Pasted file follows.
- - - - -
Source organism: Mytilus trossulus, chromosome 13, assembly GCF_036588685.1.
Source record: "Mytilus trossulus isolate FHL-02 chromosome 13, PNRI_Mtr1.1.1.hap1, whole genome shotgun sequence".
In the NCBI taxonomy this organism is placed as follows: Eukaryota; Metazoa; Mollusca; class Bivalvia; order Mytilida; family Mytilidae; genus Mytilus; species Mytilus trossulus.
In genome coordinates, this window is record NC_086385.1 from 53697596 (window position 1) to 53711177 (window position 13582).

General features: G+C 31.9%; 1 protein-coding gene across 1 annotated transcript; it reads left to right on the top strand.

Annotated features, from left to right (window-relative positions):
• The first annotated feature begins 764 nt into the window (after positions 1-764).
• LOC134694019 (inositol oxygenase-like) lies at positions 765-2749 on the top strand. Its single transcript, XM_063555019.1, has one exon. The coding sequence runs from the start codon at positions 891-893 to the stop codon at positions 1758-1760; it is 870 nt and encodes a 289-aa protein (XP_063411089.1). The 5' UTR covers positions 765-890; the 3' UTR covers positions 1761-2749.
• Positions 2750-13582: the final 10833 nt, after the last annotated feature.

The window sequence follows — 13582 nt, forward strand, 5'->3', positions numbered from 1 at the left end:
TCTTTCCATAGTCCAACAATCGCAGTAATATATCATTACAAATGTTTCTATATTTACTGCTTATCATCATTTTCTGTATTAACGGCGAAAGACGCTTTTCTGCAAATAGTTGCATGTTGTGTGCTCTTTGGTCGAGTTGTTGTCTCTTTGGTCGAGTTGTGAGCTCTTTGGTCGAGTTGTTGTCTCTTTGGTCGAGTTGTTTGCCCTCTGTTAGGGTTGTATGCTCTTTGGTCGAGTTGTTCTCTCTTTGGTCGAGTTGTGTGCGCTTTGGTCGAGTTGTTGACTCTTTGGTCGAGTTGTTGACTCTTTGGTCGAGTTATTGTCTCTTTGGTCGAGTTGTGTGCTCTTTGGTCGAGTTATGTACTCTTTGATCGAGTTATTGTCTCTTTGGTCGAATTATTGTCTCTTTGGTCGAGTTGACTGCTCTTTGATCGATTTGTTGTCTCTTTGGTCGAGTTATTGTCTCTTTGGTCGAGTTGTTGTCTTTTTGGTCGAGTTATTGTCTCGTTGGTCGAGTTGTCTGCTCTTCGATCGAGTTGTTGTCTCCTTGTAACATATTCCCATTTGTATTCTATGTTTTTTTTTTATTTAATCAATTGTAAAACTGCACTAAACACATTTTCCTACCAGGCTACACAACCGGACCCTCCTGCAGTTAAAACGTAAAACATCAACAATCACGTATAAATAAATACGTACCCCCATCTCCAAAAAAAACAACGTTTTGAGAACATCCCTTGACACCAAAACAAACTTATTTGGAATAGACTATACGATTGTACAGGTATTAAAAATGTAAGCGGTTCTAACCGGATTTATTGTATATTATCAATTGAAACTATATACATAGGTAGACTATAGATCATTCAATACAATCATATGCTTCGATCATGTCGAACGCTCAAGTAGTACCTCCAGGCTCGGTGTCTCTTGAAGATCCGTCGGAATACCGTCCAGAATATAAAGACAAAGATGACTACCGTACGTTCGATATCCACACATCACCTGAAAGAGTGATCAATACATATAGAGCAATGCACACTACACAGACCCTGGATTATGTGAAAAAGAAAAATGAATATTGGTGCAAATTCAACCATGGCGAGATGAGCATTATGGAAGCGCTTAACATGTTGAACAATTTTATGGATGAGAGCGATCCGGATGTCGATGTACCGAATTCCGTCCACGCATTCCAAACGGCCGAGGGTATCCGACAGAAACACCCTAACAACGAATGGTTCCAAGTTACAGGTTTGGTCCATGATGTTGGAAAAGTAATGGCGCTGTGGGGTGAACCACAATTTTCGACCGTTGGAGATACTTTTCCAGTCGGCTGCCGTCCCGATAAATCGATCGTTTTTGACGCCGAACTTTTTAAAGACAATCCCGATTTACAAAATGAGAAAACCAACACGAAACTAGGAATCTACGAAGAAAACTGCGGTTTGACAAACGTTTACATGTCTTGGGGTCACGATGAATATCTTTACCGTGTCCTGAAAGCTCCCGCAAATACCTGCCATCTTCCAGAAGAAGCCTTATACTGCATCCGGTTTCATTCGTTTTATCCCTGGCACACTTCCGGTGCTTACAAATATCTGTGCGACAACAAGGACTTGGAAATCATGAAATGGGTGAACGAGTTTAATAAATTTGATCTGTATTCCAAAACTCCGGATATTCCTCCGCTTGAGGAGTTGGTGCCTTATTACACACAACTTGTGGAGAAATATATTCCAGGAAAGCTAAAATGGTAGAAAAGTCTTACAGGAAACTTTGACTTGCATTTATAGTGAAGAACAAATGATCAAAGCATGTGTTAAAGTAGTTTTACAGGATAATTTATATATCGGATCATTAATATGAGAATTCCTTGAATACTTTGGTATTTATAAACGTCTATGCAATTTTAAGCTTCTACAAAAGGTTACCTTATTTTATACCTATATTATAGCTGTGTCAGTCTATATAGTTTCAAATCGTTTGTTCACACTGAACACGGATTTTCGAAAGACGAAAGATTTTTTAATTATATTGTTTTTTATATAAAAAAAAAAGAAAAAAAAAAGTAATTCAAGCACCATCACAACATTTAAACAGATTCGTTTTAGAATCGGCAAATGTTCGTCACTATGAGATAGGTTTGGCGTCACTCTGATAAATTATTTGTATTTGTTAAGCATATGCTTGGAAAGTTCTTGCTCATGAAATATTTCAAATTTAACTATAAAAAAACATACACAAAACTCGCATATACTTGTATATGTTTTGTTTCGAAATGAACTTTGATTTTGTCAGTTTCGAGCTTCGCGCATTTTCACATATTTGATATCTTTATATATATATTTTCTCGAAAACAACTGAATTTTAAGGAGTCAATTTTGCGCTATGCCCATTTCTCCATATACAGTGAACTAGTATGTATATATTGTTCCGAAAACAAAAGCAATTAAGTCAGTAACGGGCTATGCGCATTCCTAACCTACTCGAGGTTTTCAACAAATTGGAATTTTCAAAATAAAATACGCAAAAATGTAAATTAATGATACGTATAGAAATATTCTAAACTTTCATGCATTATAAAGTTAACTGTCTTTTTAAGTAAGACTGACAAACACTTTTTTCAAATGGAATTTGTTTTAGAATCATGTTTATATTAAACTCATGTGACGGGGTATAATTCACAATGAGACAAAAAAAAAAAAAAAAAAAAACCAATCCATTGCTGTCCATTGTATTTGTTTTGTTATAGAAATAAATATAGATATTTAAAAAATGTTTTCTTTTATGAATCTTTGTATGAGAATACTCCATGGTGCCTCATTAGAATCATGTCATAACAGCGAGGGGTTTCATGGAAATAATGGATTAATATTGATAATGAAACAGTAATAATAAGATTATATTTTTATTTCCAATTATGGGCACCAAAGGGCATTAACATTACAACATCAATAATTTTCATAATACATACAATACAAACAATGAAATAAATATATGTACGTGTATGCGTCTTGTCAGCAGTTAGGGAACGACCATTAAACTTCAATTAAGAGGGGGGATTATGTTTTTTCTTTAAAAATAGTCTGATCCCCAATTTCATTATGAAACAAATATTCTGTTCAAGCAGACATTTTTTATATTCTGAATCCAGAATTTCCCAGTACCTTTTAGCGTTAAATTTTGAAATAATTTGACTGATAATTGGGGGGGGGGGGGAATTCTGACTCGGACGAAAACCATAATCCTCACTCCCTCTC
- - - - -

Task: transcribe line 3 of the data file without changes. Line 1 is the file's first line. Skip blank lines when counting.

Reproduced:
In the NCBI taxonomy this organism is placed as follows: Eukaryota; Metazoa; Mollusca; class Bivalvia; order Mytilida; family Mytilidae; genus Mytilus; species Mytilus trossulus.